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About Section 2 annex Early Years OAIP

All children with additional needs should be encouraged to access strategies and resources typically available as described in Section 1. This additional section contains a range of strategy suggestions that could be considered for use, if appropriate, for an individual child or young person.

Any provision or support should be provided in line with the needs of the child; it should not be dependent on any formal diagnosis. Even if a diagnosis has been given, it is paramount to remember that each child has strengths and needs which are unique to them. For example, autism is a spectrum condition – everyone with autism is different, each person having different needs and requiring a range of effective support strategies. Please see the online SEND Toolkit for further information.

For all children, withdrawn, behaviours that challenge or other behaviours that children demonstrate can be a sign of unmet needs and it is important to reflect on behaviours and practice to understand how best to support them.

As you will know, The SEN Code of Practice, 2015 (para 6:15) says “A pupil has SEN where their learning difficulty or disability calls for special educational provision, namely provision different from or additional to that ordinarily available to pupils of the same age.”

The 4 areas of SEND in the code of practice are:

  • Communication and Interaction
  • Cognition and Learning
  • Social, Emotional and Mental Health
  • Sensory and Physical
  • Medical

For ease of use, this section has been arranged by the four areas of need set out in the Special Educational Need and (SEN) Code of Practice. However, many children may have needs across more than one category and their presentation may not fall neatly into one area of need.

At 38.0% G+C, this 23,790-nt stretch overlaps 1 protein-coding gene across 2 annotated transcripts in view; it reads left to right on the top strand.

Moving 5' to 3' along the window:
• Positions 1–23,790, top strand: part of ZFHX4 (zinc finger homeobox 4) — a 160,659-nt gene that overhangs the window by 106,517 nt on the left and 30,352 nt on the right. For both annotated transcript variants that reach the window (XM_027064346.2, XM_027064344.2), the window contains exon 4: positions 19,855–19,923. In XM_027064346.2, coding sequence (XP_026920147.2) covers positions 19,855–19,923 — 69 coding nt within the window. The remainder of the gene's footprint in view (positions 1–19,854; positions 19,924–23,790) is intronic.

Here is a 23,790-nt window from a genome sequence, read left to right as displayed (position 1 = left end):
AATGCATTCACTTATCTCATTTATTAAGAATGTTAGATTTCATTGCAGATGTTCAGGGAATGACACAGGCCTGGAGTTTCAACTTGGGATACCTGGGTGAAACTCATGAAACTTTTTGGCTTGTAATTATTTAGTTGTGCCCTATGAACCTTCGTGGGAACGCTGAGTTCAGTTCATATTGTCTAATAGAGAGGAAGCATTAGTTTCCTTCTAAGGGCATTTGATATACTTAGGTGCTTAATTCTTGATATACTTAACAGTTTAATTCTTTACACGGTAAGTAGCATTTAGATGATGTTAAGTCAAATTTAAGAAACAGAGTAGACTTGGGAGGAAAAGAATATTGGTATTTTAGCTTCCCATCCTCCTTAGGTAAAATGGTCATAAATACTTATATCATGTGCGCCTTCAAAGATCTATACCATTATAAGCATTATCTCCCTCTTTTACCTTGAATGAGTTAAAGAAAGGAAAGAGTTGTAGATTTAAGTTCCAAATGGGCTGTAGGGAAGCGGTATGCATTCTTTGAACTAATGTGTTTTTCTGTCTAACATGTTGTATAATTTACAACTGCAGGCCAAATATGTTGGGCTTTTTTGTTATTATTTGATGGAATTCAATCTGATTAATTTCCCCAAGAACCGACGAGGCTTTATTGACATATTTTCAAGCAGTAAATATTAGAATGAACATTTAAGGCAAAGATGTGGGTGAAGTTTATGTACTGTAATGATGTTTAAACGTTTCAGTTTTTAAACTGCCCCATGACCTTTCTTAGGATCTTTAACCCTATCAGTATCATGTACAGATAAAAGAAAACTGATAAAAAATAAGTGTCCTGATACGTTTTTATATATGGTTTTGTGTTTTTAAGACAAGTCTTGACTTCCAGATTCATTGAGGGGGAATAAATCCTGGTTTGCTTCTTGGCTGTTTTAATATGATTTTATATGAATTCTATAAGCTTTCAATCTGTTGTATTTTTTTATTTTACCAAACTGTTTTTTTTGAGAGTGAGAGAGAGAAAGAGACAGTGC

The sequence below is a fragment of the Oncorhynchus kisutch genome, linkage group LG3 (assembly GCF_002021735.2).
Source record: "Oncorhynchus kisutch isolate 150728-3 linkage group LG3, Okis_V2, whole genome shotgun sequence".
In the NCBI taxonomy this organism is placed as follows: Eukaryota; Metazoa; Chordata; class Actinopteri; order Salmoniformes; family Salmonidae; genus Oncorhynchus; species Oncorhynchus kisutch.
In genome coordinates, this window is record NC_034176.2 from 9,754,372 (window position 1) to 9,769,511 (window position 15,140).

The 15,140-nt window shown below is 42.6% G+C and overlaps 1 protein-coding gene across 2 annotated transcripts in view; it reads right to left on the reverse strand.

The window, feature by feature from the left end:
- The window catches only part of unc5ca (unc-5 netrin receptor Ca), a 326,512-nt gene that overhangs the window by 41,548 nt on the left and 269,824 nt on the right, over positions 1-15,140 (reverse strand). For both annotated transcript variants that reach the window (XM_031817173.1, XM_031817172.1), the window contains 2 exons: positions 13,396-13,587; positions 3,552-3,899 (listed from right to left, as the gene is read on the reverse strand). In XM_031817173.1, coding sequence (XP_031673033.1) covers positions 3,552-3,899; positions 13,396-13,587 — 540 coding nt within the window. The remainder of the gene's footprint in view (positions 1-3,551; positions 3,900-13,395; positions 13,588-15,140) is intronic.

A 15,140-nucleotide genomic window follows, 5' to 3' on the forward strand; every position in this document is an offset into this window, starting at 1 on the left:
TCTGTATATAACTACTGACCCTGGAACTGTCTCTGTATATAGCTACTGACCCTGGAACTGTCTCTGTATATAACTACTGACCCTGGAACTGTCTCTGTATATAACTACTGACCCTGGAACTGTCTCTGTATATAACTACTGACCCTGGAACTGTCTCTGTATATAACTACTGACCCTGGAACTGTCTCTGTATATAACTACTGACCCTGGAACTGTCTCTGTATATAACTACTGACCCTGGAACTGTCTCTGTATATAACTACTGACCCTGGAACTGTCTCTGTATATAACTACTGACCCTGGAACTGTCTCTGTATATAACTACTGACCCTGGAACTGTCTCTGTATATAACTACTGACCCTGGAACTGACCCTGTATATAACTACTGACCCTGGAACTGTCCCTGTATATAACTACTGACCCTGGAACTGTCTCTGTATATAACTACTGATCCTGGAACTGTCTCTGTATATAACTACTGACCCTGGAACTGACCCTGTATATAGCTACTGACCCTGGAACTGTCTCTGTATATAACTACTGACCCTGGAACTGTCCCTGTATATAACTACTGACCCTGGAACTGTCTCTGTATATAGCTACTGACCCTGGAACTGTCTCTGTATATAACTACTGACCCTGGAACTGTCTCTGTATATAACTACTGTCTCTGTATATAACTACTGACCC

A ‘medical’ section has also been added to support practice. Although a medical diagnosis or disability does not imply the child has a special educational need, some may have medical conditions or disability that can impact on their access to education.

Staff will need to work with the child and their parents, and at times more specialist staff, such as SENCOs, your Area SENCO (an EYCA) or external specialists, to identify, implement and evaluate more individualised strategies. As a practitioner, key person, a room lead, or manager, it is important that you implement the advice that is provided from specialist services, as you are key in implementing the strategies within your provision. The Assess, Plan, Do, Review cycle is at the heart of the graduated approach to support children’s individual needs. Your views and feedback on the strategies that are being used and the progress the child makes are vital to this process. Further detail on support strategies, desired outcomes, the graduated approach cycle and other useful documentation can be found in the West Sussex SEND Toolkit.

This document can be used to plan the support for all children with SEND, regardless of the level or complexity of their need. Using the materials in this document will support practitioners in their planning to identify the strategies that would be appropriate for a child and any additional resources needed. Careful planning and implementation will improve outcomes for children and may show that a child has a delay in their learning rather than SEND. For further support, early years settings should, with parental permission, discuss the child’s needs with their EYCA.

Annex section 2 Early Years Ordinarily Available Practice Guide

Last updated 15 December 2020

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